Discussion of Cogley and Sargent’s “Drifts and Volatilities: Monetary Policy and Outcomes in the Post WWII U.S.”

Marco Del Negro
Working Paper 2003-26
October 2003

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Cogley and Sargent provide us with a very useful tool for empirical macroeconomics: a Gibbs sampler for the estimation of VARs with drifting coefficients and volatilities. The authors apply the tool to a VAR with three variables—inflation, unemployment, and the nominal interest rate—and two lags. This tool is a serious competitor to the identified-VAR-cum-Markov-switching technology recently developed by Sims (1999) and Sims and Zha (2002) for the study of economies that are subject to regime changes. However, the Gibbs sampler suffers from a curse of dimensionality: as more variables or more lags are added to the system, the computational burden of the estimation quickly grows out of proportion. My suggestions here are mainly aimed at making the tool more flexible, and hence more widely applicable.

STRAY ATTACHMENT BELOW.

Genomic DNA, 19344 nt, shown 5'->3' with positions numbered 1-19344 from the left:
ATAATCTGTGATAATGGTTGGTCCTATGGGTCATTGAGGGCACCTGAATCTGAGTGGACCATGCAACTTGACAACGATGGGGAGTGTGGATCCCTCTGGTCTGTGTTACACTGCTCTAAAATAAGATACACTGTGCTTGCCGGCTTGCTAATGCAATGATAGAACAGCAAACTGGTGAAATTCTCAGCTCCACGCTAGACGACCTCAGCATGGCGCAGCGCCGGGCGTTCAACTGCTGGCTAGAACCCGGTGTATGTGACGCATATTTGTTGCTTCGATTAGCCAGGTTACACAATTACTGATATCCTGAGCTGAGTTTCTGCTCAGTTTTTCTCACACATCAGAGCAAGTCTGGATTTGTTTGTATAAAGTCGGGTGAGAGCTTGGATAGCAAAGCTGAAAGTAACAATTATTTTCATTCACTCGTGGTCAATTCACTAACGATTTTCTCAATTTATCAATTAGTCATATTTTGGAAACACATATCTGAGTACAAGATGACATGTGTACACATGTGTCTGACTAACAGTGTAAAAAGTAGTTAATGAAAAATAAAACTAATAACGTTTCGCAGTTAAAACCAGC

I wish to thank Tim Cogley for providing the matlab programs and the data used in the paper, and Dan Waggoner and Tao Zha for helpful conversations. The discussant’s comments were presented at the Monetary Policy and Learning Conference sponsored by the Federal Reserve Bank of Atlanta in March 2003. The views expressed here are the author’s and not necessarily those of the Federal Reserve Bank of Atlanta or the Federal Reserve System. Any remaining errors are the author’s responsibility.

Please address questions regarding content to Marco Del Negro, Research Department, Federal Reserve Bank of Atlanta, 1000 Peachtree Street, N.E., Atlanta, Georgia 30309-4470, 404-498-8561, 404-498-8956 (fax), Marco.DelNegro@atl.frb.org.